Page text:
For those who are struggling with debt, Bazian notes that bankruptcy is do not the first and it is not always the best option. Licensed Insolvency Trustees are the only federally regulated debt professionals licensed to provide a full range of debt relief options, including consumer proposals, informal debt settlements and bankruptcy. They take a personalized approach and provide unbiased opinion to help people with serious debt understand their rights and determine the best course of action.

“It’s hard to predict how many Canadians will need some form of debt relief due to COVID, but it’s not a big leap to say that it will likely be as unprecedented as the scale of the pandemic itself, ”Bazian said.

Other survey results:

  • Some households are bracing for a hard landing when current relief measures end and leave them to contend with an uncertain post-pandemic economy:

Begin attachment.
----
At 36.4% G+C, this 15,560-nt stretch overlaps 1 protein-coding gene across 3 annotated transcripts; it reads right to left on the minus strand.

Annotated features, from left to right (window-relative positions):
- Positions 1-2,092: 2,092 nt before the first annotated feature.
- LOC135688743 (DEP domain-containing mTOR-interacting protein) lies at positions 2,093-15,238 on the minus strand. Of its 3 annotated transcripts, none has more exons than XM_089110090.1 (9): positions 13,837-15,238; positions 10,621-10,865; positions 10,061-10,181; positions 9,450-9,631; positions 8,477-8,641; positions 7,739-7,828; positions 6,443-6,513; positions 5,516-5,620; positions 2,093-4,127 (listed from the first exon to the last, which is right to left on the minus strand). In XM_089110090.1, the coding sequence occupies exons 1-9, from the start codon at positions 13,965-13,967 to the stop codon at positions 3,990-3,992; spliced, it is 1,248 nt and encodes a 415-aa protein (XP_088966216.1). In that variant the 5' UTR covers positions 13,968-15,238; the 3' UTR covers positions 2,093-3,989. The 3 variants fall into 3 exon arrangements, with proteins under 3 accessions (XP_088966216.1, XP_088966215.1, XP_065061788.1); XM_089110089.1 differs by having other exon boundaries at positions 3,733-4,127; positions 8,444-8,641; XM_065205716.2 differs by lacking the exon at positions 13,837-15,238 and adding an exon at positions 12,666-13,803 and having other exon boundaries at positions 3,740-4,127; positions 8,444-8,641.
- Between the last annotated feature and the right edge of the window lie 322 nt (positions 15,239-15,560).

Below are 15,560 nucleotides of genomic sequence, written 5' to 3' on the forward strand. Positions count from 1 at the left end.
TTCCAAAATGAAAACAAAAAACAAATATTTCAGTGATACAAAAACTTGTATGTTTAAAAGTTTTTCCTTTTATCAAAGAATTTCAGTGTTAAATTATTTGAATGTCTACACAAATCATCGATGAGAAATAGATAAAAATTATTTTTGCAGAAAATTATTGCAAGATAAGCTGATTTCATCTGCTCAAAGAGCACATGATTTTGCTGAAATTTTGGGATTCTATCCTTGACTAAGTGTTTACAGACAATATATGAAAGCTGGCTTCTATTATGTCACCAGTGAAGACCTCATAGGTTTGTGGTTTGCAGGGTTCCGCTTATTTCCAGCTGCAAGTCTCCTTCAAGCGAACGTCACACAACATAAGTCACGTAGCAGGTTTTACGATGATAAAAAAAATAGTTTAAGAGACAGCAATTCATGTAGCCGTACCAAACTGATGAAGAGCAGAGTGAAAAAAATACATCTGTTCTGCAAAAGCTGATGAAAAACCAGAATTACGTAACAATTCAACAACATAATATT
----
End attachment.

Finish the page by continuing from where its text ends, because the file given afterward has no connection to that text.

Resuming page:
• The number of Canadians who expect their debt situation to improve within a year has decreased (33%, -3) and, in fact, one in ten think it will get worse (11% , +2).
    • When Canadians are asked how they think their debt situation will be in five years; four in ten say they expect an improvement in five years (42%), a decrease of six points from pre-pandemic levels. As with the one-year period, one in ten thinks that their debt situation will get worse (10%, +2).
  • Some groups are proportionately more affected by the pandemic in terms of the leeway they now have at the end of the month:
    • Women see a smaller increase in their average finances at the end of the month ($ 97 vs. $ 202 for men).
    • Generation X also sees a smaller increase ($ 78 versus $ 325 for Millennials and $ 134 for Baby Boomers); they are the generation most likely to be in the workforce (as opposed to retirees or in school) and have unpaid debts.
    • While the scale of increases varies from Atlantic Canada (+ $ 73) to Alberta (+ $ 387), those in Saskatchewan / Manitoba are the only ones to see an average decrease in money at the end of the month (- $ 98).